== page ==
corridor door in the small industrial town, police say they smashed a terrorist cell. in the darkness, the police went in. men with kalashnikovs and explosives if thought they would've of launched an attack within hours. in the daylight, once again, another group of bewildered citizens struggling to find explanations. next years, there have been radical group. we did not know where exactly, but we knew. it's getting closer. scary. >> this has nothing to do with islam. it's a peaceful religion. these are terrorist gone mad and have nothing to do with religion. >> the details of the plot emerged, prompting police outside their own stations. they were the apparent targets. symbols of state power.
>> plans to assassinate policeman in the street or at the police buildings. >> the suspect that died are said to have recently returned syria. today, five people were charged with participating in a terrorist group. and so belgium, like france, adapt. the army may be called up. police officers told not to patrol alone. >> a small country of 11 million people. but with a large muslim population. 350 young muslims have gone to fight in syria. some say that young muslim men resisted integrating and others say they are alienated. >> there are people going because they are young. they will find a place in society. why not go there?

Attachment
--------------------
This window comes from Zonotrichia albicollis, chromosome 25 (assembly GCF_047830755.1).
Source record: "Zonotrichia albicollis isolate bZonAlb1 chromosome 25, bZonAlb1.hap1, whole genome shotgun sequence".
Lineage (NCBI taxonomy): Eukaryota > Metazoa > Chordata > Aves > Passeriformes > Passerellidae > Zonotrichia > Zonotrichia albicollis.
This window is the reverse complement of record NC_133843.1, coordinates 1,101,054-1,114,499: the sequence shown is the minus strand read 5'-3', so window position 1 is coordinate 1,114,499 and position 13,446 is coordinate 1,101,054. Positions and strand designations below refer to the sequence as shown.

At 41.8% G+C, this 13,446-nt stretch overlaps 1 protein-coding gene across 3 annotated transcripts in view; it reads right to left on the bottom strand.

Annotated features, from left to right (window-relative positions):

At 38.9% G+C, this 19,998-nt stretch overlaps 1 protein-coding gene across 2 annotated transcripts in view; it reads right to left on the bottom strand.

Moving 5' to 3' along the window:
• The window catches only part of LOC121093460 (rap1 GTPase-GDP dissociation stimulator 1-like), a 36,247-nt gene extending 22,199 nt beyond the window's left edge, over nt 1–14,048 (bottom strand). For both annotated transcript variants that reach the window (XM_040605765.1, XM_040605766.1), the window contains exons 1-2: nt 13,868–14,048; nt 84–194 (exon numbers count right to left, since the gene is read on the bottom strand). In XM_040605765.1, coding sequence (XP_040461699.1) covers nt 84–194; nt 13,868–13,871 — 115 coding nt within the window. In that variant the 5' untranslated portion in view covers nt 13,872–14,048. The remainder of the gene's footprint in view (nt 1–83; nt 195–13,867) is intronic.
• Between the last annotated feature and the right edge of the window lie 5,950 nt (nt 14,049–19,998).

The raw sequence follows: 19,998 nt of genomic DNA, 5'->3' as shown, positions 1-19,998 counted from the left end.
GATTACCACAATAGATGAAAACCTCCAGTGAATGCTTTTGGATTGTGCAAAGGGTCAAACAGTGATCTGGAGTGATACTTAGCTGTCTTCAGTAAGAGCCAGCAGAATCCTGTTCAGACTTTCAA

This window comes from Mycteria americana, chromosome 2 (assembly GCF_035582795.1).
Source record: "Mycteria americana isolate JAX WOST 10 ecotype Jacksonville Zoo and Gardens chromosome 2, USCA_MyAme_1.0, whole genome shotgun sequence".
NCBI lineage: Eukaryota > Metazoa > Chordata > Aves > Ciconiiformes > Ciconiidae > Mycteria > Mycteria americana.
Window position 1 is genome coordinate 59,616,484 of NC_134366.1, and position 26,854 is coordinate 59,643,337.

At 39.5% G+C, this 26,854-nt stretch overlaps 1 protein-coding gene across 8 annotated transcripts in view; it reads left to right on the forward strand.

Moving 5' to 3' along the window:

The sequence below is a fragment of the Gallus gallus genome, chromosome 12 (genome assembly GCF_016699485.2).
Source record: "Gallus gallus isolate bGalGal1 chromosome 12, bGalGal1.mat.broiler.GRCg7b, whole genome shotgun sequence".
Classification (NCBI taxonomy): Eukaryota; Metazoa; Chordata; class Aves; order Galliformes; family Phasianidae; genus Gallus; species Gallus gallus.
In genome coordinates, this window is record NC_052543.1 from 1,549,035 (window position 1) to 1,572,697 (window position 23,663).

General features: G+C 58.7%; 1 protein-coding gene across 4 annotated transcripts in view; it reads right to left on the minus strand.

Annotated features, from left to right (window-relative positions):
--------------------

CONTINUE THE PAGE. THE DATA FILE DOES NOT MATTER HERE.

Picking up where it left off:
>> the local a mom blames ideology for the radicalization of young people. >> i think nowadays, the internet is the main source of radicalization. i don't have a solution and i don't think the authorities have one either. >> there appears to be no direct connection between what is here and the attacks in france. the link that does exist is the will to attack our values. the disturbing fact is an estimated 5000 young men and women from europe could've made the journey to syria. as belgium joined france and germany, the head of one of europe's law enforcement bodies of knowledge today that it was impossible to catch all the jihadist. it can't be done, he said. >> the threat of violent